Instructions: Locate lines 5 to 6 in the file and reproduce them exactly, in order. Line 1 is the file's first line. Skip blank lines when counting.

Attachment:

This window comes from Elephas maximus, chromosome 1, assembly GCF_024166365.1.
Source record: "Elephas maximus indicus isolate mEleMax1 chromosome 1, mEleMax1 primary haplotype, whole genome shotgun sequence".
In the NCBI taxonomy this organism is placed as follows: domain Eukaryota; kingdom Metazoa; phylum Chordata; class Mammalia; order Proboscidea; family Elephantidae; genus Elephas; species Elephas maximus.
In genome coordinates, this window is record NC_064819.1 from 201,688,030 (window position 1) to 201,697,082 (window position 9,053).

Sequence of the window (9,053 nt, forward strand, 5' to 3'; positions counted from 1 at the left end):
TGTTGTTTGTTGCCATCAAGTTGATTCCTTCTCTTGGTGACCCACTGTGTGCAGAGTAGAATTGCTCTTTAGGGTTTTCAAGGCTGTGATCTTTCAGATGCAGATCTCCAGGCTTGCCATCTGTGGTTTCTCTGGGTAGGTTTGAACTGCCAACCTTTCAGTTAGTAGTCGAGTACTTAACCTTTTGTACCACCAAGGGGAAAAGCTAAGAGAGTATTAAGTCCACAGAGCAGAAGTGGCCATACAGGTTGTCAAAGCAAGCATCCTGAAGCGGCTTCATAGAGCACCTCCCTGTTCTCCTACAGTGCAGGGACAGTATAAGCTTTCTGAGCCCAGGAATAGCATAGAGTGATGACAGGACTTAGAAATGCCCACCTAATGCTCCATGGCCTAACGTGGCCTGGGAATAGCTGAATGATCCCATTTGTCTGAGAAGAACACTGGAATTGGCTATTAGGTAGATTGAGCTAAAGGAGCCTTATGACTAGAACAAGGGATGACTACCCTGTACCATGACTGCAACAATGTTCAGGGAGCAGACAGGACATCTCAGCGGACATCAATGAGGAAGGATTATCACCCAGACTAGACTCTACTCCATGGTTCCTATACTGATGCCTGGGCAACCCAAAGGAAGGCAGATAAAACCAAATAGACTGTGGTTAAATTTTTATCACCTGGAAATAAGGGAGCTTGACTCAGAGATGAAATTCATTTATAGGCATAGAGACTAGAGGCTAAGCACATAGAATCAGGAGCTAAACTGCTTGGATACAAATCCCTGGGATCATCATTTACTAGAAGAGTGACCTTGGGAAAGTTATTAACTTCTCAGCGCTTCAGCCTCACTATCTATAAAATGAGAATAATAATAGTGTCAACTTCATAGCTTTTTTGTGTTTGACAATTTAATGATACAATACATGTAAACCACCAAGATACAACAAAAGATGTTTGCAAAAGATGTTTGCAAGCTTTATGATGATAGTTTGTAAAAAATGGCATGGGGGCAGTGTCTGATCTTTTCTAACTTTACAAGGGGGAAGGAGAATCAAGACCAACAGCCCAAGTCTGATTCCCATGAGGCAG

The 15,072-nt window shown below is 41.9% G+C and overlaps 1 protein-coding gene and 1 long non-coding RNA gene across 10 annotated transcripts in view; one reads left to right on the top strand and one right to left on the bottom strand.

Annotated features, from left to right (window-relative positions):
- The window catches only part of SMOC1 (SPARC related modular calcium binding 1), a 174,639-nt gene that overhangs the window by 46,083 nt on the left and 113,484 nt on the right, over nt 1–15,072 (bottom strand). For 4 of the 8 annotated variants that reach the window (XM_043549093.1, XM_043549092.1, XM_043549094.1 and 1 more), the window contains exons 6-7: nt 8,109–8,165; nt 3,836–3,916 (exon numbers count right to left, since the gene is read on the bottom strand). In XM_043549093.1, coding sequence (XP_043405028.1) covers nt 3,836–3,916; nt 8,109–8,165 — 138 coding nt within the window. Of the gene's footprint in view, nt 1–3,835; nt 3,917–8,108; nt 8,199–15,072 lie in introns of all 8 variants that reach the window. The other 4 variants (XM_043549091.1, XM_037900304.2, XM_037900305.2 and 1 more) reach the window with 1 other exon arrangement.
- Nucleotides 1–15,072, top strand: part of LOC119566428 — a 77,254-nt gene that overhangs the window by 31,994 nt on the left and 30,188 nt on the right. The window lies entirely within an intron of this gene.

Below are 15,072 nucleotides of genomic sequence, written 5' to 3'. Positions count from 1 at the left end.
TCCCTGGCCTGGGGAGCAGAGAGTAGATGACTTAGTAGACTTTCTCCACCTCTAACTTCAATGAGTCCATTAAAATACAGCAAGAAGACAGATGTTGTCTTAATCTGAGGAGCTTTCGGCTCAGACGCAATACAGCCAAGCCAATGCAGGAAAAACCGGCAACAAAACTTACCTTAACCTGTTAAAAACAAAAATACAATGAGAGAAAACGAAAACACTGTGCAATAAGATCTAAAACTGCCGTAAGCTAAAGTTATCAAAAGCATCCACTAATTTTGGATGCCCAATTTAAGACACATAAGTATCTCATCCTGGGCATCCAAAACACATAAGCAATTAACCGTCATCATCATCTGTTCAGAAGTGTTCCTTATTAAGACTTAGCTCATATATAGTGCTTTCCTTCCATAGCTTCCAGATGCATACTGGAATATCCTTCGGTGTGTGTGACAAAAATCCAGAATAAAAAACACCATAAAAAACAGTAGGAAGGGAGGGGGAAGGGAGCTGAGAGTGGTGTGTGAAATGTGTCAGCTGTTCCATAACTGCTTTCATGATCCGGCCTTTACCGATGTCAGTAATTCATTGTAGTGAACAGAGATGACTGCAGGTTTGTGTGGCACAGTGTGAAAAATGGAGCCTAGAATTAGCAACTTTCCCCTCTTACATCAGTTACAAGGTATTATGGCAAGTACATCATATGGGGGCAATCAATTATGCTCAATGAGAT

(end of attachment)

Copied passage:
Sequence of the window (9,053 nt, forward strand, 5' to 3'; positions counted from 1 at the left end):
TGTTGTTTGTTGCCATCAAGTTGATTCCTTCTCTTGGTGACCCACTGTGTGCAGAGTAGAATTGCTCTTTAGGGTTTTCAAGGCTGTGATCTTTCAGATGCAGATCTCCAGGCTTGCCATCTGTGGTTTCTCTGGGTAGGTTTGAACTGCCAACCTTTCAGTTAGTAGTCGAGTACTTAACCTTTTGTACCACCAAGGGGAAAAGCTAAGAGAGTATTAAGTCCACAGAGCAGAAGTGGCCATACAGGTTGTCAAAGCAAGCATCCTGAAGCGGCTTCATAGAGCACCTCCCTGTTCTCCTACAGTGCAGGGACAGTATAAGCTTTCTGAGCCCAGGAATAGCATAGAGTGATGACAGGACTTAGAAATGCCCACCTAATGCTCCATGGCCTAACGTGGCCTGGGAATAGCTGAATGATCCCATTTGTCTGAGAAGAACACTGGAATTGGCTATTAGGTAGATTGAGCTAAAGGAGCCTTATGACTAGAACAAGGGATGACTACCCTGTACCATGACTGCAACAATGTTCAGGGAGCAGACAGGACATCTCAGCGGACATCAATGAGGAAGGATTATCACCCAGACTAGACTCTACTCCATGGTTCCTATACTGATGCCTGGGCAACCCAAAGGAAGGCAGATAAAACCAAATAGACTGTGGTTAAATTTTTATCACCTGGAAATAAGGGAGCTTGACTCAGAGATGAAATTCATTTATAGGCATAGAGACTAGAGGCTAAGCACATAGAATCAGGAGCTAAACTGCTTGGATACAAATCCCTGGGATCATCATTTACTAGAAGAGTGACCTTGGGAAAGTTATTAACTTCTCAGCGCTTCAGCCTCACTATCTATAAAATGAGAATAATAATAGTGTCAACTTCATAGCTTTTTTGTGTTTGACAATTTAATGATACAATACATGTAAACCACCAAGATACAACAAAAGATGTTTGCAAAAGATGTTTGCAAGCTTTATGATGATAGTTTGTAAAAAATGGCATGGGGGCAGTGTCTGATCTTTTCTAACTTTACAAGGGGGAAGGAGAATCAAGACCAACAGCCCAAGTCTGATTCCCATGAGGCAG